Another impressive aspect of the tool is the arpeggiator selection. For anyone looking to play through a series of notes, this polyphonic analog synth will not be the one to hold you back. The device also comes with an impressive array of programs that you can choose to help you play through a set. They total 500 in number, and with such a variety, it may present a problem in looking for or even finding the right one for a particular scenario. Nevertheless, the manufacturer saw this as a potential problem and set about to solve it. This is why you find the eight program sort methods included. You can sort by category, number, alphabetical order, and more.
You should as well take a look at the body of the device. Aluminum and Oakwood are some of the more prominent components that make up the device and emphasize the manufacturer’s attention to detail as well as their mission to make the tool more durable. As a user, you may as well want to expand the possibilities for your synth. The device has additional oscillator and effect slots and allows you to develop and load them onto the machine using the included librarian software.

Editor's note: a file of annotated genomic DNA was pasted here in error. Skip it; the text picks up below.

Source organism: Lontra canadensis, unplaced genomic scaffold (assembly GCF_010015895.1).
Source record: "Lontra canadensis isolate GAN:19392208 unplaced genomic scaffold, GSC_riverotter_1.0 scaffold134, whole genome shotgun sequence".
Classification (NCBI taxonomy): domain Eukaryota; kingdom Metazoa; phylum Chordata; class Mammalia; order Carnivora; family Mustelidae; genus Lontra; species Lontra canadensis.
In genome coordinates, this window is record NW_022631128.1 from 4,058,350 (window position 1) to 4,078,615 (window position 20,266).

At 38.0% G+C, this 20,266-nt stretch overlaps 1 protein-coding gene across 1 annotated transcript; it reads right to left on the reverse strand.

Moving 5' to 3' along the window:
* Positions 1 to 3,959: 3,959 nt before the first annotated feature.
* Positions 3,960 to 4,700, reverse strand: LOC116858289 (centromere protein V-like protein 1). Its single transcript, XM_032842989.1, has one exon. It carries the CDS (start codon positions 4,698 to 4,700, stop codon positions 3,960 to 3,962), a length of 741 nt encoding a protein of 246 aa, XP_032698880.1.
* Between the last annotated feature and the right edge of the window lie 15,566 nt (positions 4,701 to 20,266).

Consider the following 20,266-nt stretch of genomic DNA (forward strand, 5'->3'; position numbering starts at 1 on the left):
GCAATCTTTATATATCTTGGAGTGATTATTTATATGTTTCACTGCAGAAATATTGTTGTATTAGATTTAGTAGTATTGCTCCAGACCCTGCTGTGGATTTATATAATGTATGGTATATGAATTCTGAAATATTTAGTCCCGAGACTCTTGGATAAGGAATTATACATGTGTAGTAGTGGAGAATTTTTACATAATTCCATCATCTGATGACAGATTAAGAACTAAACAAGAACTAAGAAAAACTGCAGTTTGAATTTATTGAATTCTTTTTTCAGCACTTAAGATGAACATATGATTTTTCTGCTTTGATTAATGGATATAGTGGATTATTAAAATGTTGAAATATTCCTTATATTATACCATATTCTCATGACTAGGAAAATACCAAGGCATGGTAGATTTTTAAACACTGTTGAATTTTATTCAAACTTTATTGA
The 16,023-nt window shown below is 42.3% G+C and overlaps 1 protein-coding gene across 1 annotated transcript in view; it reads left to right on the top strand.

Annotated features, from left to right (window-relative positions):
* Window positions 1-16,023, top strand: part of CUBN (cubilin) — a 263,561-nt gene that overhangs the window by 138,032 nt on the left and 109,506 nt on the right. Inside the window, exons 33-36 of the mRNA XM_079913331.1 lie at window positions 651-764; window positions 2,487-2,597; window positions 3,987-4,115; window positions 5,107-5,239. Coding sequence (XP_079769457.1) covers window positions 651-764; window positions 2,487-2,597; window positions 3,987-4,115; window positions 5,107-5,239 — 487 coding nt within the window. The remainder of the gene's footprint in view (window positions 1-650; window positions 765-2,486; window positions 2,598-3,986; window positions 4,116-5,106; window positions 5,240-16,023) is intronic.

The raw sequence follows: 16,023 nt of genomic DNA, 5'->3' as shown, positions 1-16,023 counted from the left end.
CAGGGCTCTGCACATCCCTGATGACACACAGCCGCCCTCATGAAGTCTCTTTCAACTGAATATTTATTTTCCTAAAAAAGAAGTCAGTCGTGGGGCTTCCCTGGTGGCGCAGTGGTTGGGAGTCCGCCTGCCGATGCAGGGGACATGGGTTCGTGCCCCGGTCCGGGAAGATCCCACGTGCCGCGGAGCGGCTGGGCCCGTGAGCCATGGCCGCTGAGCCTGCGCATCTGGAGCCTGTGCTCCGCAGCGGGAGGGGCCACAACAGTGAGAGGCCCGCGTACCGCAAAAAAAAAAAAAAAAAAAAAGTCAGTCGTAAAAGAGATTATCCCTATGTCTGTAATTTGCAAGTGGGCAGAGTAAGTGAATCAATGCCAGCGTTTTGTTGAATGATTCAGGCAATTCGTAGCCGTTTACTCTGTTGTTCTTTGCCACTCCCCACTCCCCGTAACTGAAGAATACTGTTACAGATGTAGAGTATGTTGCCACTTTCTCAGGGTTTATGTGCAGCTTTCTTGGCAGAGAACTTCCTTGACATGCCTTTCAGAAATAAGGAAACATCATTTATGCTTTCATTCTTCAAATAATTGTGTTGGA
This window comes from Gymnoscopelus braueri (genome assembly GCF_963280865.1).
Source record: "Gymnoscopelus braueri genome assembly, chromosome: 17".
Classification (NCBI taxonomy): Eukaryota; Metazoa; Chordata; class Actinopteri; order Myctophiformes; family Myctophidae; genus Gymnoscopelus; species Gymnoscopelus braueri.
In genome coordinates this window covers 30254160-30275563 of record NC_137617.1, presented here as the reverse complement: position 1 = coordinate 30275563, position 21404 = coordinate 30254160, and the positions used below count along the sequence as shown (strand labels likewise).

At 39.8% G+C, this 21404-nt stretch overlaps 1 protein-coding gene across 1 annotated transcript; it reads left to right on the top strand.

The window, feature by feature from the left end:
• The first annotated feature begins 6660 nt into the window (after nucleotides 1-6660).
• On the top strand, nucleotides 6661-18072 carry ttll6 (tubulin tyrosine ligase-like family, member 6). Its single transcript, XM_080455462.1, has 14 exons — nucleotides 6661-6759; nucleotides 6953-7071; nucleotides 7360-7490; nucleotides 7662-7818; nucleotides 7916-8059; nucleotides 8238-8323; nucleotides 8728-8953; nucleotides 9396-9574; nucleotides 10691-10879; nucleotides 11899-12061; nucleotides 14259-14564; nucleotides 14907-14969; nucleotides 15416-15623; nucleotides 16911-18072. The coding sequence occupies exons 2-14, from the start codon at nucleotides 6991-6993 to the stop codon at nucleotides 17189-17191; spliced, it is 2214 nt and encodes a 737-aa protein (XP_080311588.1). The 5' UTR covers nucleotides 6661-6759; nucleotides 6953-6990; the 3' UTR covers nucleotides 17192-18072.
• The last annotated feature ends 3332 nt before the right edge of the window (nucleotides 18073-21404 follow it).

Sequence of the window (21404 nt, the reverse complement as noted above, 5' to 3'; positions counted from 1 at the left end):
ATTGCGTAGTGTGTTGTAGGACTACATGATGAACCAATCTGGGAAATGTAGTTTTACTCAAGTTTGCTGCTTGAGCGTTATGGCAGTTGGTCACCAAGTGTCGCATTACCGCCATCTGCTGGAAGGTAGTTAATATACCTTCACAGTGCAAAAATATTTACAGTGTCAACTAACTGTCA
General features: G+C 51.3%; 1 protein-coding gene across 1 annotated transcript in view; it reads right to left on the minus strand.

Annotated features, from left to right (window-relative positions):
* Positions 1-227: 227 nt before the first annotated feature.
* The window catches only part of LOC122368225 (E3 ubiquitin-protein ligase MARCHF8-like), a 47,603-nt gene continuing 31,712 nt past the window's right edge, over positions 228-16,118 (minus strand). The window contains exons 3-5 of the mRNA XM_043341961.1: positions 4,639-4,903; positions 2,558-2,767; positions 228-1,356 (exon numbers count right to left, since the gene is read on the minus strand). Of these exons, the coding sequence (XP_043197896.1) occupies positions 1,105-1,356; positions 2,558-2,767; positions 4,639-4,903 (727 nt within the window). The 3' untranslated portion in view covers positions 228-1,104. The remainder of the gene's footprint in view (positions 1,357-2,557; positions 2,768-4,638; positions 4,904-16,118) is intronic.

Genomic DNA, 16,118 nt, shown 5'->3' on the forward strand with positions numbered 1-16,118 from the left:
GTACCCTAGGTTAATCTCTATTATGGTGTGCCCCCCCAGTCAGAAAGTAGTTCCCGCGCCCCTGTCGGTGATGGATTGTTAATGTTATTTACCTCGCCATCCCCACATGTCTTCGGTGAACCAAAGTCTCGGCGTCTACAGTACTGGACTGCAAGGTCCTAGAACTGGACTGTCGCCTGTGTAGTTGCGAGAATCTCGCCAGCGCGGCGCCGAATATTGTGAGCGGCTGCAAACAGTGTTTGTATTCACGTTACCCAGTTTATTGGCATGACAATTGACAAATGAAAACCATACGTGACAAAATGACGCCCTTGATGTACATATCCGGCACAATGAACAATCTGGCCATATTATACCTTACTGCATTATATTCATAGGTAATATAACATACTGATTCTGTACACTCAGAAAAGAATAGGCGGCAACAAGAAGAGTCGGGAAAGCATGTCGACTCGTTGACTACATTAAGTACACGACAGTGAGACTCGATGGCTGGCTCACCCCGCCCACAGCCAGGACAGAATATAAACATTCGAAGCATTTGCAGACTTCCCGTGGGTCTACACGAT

Another thing to pay attention to is the fact that the device is bi-timbral. As such, if you want to play two different programs at the same time, this is the tool for you.
What we liked:
Keys are velocity-sensitive
Up to 16 voices
500 programs come with the purchase
Easy to sort through the programs
What could be better:
Device costs close to $1500 and as such is expensive
Other features: four-octave keyboard, 64-step sequencer, two oscillators per voice, dual effects; a state-variable filter, and voltage-controlled amplifiers; 500 user and 500 factory programs; X-mod with two sources and five destinations
Second, on our list is the Dave Smith Instruments OB-6 Analog Synthesizer, which also happens to be our premium pick. You may have to give up a few keys if you purchase this tool over the editor’s choice, but there are also plenty of positives that the synth has to offer. Among the highlights of this device is the four-octave keyboard. As well, you find that the keys in the setup are semi-weighted. This is probably why they are sensitive to touch velocity and after-touch.
Another area to look into is the voice selection by this piece of equipment. With the purchase, you get six total voices with the added advantage of two voltage-controlled oscillators per voice. Using the inbuilt sequencer, you will not only play and edit but also be able to record the music you create with the synth.